The government in 1984 manipulates every source of information, rewriting and modifying the content of all historical records and other documentary evidence for its own gain. “Who controls the past controls the future. Who controls the present controls the past(32)”. Winston dares to express his thoughts in a diary and pursues a relationship even though “…,Big Brother and the Party and the Thought police could all be swept into nothingness by a single splendid movement of the arm(29)”.

Today North Korea is living in a similar world as the characters in 1984. People that live in North Korea are living in a totalitarian government that is controlled by their leader, Kim Jong Il. When a leader is appointed the head of the state or the general secretary of the party in North Korea, he serves in the position for life. The fact that Kim is a lifelong leader of the state means that his policy endures in the state for a very long time. “The leader monopolizes decision-making. Given this highly centralized decision-making system, the leader’s role is more significant than it would be in democratic or authoritarian societies( Lim, Jae-Cheon)”. People in North Korea are constantly being physically controlled and manipulated. This means that the totalitarian government these people live over will never get out of it until their leader dies. The crazy thing is that this is still going on today.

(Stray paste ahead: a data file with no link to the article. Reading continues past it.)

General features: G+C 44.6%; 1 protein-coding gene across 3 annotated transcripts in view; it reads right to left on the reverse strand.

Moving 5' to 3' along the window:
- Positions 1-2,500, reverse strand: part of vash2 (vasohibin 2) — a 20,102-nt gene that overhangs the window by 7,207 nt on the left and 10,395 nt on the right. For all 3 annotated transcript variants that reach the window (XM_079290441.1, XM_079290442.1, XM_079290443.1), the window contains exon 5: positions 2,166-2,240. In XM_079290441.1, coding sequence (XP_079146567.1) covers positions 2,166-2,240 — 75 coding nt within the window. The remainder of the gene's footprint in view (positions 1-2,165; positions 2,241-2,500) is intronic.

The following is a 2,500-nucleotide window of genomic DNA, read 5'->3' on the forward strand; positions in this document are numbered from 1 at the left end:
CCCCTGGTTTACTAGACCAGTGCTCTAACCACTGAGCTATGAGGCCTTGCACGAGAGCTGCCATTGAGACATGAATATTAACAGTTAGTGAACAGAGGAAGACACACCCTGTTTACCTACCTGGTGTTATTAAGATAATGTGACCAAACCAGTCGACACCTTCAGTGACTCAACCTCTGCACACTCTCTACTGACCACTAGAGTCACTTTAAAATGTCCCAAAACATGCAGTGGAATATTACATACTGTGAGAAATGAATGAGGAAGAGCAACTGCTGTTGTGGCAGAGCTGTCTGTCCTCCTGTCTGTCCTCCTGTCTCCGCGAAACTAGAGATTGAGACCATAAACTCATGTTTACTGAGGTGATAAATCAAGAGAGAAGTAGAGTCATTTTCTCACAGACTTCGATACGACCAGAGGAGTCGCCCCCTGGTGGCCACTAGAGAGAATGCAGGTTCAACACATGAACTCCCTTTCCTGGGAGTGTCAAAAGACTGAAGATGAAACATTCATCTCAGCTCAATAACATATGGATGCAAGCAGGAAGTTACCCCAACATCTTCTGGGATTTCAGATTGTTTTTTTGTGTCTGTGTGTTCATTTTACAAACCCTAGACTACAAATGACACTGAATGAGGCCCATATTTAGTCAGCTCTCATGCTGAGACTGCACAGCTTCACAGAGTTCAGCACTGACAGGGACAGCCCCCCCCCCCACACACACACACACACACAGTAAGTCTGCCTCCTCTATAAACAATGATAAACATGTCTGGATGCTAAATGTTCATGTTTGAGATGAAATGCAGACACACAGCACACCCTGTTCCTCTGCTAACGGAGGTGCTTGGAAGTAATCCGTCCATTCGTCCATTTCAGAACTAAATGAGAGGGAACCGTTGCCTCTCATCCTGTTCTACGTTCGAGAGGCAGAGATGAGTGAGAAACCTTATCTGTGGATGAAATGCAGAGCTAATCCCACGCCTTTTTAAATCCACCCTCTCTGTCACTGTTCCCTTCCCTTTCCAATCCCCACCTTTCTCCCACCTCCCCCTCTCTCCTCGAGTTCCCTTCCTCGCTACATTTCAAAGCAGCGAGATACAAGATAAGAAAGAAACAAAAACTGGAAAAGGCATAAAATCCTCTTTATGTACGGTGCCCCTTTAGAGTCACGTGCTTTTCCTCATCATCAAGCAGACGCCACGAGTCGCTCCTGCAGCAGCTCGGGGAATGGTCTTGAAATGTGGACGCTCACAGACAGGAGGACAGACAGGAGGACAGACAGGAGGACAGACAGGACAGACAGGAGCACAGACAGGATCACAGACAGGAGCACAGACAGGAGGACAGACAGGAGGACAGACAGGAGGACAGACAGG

George Orwell’s 1984 has a major impact on today because we are living through it. “George Orwell’s vision of a dystopian future sheds light on Donald Trump’s behavior and actions throughout the 2016 campaign(McKay, Ivy)”. Throughout the 2016 campaign, Donald Trump strived for the dystopian country he wanted. People gave in and voted for him and now he is our current president as of January 2017. His plans for the United States are leading people to believe we are not free as one would think, like the totalitarian government in 1984. 1984 explains how a government could control and own every aspect of its citizen’s life. It is clear that even today democratic governments use similar, but less extreme, methods to influence the way we think of their policies.

Overall George Orwell’s 1984 changed society’s way of seeing the world by viewing society, as well as, our own government. The Party seeks power entirely for its own sake. It is not interested in the good of others; it is interested solely in power. In a way, this is not far off from our own government systems. George Orwell’s 1984 teaches people to not let other people rule your mind; have your own ideas. Protest against those that want to control you. Technology is great, but use it, don’t let it use you. Don’t let social media tell you what you should do, form your ideas, or control you.

Works Cited

Lim, Jae-Cheon. “Kim Jong-il’s Leadership of North Korea”.

Routledge, 2008.

Traverso, Enzo. “Totalitarianism between History and Theory.”

History & Theory, vol. 56, no. 4, Dec. 2017, pp. 97–118. EBSCOhost, doi:10.1111/hith.12040.

McKay, Ivy. “Donald Trump and Doublespeak: An Unsettling Precursor to the Dystopian Society of George Orwell’s 1984.”

University of Central Florida Undergraduate Research Journal, vol. 10, no. 1, Oct. 2018, pp. 22–28. EBSCOhost, Orwell, George. 1984. London: Secker & Warburg,1949.

Tilem, David A. “Breaking news, original content covering U.S. news, politics, entertainment, sports, world news, technology, health, science, movie and TV reviews, opinion, religion and blogs.”